• Queen Elizabeth II signed off on Prime Minister Boris Johnson's Brexit deal
  • The United Kingdom is expected to exit the European Union on Jan. 31
  • SNP leader Ian Blackford said royal assent could mean 'constitutional crisis'

Queen Elizabeth II formally approved Prime Minister Boris Johnson’s Brexit bill Thursday, removing the United Kingdom from the European Union next week.

Deputy Speaker Nigel Evans announced that Her Majesty gave her formal assent for Britain to end its involvement in Europe’s political and economic union after several years. “I have to notify the House, in accordance with the Royal Assent Act 1967 that Her Majesty has signified her Royal Assent to the following Act. European Union (Withdrawal Agreement) Act 2020. Order, order,” he said in the House of Commons.

Evans' announcement came a few hours after the bill was approved in the House of Lords.

"At times it felt like we would never cross the Brexit finish line, but we’ve done it," Prime Minister Boris Johnson said Wednesday after both houses approved the withdrawal bill. "Now we can put the rancor and division of the past three years behind us and focus on delivering a bright, exciting future," he went on.

The European Union's parliament is expected to approve the deal ahead of Brexit day, which is scheduled on Jan. 31, and lawmakers in Brussels are likely to sign the formal separation treaty on Friday.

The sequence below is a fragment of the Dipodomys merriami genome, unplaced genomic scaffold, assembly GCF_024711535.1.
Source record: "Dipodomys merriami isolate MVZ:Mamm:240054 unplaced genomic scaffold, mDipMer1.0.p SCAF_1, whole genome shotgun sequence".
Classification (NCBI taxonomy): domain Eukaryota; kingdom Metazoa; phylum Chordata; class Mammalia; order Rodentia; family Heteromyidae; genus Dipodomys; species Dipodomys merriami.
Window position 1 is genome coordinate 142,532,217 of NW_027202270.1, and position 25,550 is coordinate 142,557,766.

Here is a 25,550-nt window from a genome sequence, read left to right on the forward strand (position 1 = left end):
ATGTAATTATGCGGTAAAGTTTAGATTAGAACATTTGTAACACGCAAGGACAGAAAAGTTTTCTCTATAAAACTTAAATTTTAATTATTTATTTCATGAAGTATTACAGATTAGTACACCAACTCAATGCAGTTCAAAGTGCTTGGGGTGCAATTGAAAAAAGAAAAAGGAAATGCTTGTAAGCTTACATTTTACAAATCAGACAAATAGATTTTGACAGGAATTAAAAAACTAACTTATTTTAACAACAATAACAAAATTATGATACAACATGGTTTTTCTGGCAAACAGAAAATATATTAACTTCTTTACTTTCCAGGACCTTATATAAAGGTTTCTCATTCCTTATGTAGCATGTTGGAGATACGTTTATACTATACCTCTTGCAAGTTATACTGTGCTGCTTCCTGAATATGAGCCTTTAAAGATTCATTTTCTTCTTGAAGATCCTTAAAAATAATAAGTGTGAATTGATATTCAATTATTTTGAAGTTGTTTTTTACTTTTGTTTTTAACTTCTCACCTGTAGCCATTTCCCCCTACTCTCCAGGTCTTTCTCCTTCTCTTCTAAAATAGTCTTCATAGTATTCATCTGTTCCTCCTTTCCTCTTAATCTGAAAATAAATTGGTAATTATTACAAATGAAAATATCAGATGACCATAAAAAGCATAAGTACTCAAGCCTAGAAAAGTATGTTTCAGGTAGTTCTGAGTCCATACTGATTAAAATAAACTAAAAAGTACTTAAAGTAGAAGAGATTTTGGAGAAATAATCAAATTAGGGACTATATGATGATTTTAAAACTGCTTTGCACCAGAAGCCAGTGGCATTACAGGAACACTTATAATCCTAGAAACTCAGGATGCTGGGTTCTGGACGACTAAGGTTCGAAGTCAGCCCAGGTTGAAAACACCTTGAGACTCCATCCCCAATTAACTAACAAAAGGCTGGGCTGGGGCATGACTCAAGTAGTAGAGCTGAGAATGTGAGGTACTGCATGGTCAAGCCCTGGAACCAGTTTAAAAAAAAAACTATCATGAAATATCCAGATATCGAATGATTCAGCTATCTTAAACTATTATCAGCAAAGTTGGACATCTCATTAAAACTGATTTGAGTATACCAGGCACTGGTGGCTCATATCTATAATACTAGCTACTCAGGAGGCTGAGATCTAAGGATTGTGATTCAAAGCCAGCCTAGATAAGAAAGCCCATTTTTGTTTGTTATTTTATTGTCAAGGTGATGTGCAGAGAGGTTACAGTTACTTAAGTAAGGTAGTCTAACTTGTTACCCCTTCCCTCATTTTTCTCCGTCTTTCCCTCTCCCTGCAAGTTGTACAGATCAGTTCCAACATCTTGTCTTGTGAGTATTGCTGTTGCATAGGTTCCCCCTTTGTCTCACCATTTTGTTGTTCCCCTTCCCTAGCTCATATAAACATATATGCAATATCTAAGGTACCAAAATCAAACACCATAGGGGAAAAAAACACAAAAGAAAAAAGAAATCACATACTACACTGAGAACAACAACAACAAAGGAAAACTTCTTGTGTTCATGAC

While Members of Parliament (MPs) were pleased that the Brexit deal already received royal assent, Scottish National Party Westminster leader Ian Blackford warned that Queen Elizabeth II’s nod could mean a “constitutional crisis.” He even said Scotland should have a choice over its future.

“I fully respect that those who voted for the Conservative Party in England have got what they voted for, but the fact remains that the people of Scotland were told in 2014 that if we stayed in the UK our rights as EU citizens would be respected. And moreover, we were told that we were to lead the United Kingdom, that this was a family of nations, our rights would be respected,” Blackford told MPs.

“And we find ourselves here today, that our Parliament has been ignored, our government has been ignored and against the expressed wishes of the people of Scotland that voted in the referendum and reaffirmed the right of the people of Scotland to determine their own destiny, that that has been ignored,” he continued.

Queen Elizabeth
Britain's Queen Elizabeth II is pictured. POOL/Tolga Akmen